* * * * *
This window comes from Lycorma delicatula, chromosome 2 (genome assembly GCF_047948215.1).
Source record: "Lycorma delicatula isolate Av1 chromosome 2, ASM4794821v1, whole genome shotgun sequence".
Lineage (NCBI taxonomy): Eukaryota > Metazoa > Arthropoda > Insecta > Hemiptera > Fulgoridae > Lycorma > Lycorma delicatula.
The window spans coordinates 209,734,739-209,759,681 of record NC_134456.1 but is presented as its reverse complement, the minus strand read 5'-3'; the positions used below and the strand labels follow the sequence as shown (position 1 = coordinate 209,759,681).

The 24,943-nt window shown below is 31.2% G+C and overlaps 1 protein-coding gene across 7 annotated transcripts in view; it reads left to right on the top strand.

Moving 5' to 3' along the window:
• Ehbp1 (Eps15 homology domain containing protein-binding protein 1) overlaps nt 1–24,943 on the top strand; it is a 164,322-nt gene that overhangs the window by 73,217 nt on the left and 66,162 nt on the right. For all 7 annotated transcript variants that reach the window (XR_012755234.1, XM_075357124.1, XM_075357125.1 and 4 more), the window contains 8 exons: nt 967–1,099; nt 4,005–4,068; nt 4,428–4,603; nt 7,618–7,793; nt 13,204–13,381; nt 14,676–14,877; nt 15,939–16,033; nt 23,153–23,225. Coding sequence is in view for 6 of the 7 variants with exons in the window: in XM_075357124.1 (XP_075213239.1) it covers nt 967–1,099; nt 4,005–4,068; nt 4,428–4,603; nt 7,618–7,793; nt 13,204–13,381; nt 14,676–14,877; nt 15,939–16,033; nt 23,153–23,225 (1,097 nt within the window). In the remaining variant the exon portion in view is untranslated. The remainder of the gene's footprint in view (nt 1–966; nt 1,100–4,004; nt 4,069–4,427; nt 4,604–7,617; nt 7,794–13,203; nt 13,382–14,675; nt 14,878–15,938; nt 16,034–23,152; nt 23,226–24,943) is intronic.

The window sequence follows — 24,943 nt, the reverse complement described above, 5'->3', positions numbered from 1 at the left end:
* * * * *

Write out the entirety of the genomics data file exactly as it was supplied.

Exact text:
This window comes from Lycorma delicatula, chromosome 2 (genome assembly GCF_047948215.1).
Source record: "Lycorma delicatula isolate Av1 chromosome 2, ASM4794821v1, whole genome shotgun sequence".
Lineage (NCBI taxonomy): Eukaryota > Metazoa > Arthropoda > Insecta > Hemiptera > Fulgoridae > Lycorma > Lycorma delicatula.
The window spans coordinates 209,734,739-209,759,681 of record NC_134456.1 but is presented as its reverse complement, the minus strand read 5'-3'; the positions used below and the strand labels follow the sequence as shown (position 1 = coordinate 209,759,681).

The 24,943-nt window shown below is 31.2% G+C and overlaps 1 protein-coding gene across 7 annotated transcripts in view; it reads left to right on the top strand.

Moving 5' to 3' along the window:
• Ehbp1 (Eps15 homology domain containing protein-binding protein 1) overlaps nt 1–24,943 on the top strand; it is a 164,322-nt gene that overhangs the window by 73,217 nt on the left and 66,162 nt on the right. For all 7 annotated transcript variants that reach the window (XR_012755234.1, XM_075357124.1, XM_075357125.1 and 4 more), the window contains 8 exons: nt 967–1,099; nt 4,005–4,068; nt 4,428–4,603; nt 7,618–7,793; nt 13,204–13,381; nt 14,676–14,877; nt 15,939–16,033; nt 23,153–23,225. Coding sequence is in view for 6 of the 7 variants with exons in the window: in XM_075357124.1 (XP_075213239.1) it covers nt 967–1,099; nt 4,005–4,068; nt 4,428–4,603; nt 7,618–7,793; nt 13,204–13,381; nt 14,676–14,877; nt 15,939–16,033; nt 23,153–23,225 (1,097 nt within the window). In the remaining variant the exon portion in view is untranslated. The remainder of the gene's footprint in view (nt 1–966; nt 1,100–4,004; nt 4,069–4,427; nt 4,604–7,617; nt 7,794–13,203; nt 13,382–14,675; nt 14,878–15,938; nt 16,034–23,152; nt 23,226–24,943) is intronic.

The window sequence follows — 24,943 nt, the reverse complement described above, 5'->3', positions numbered from 1 at the left end: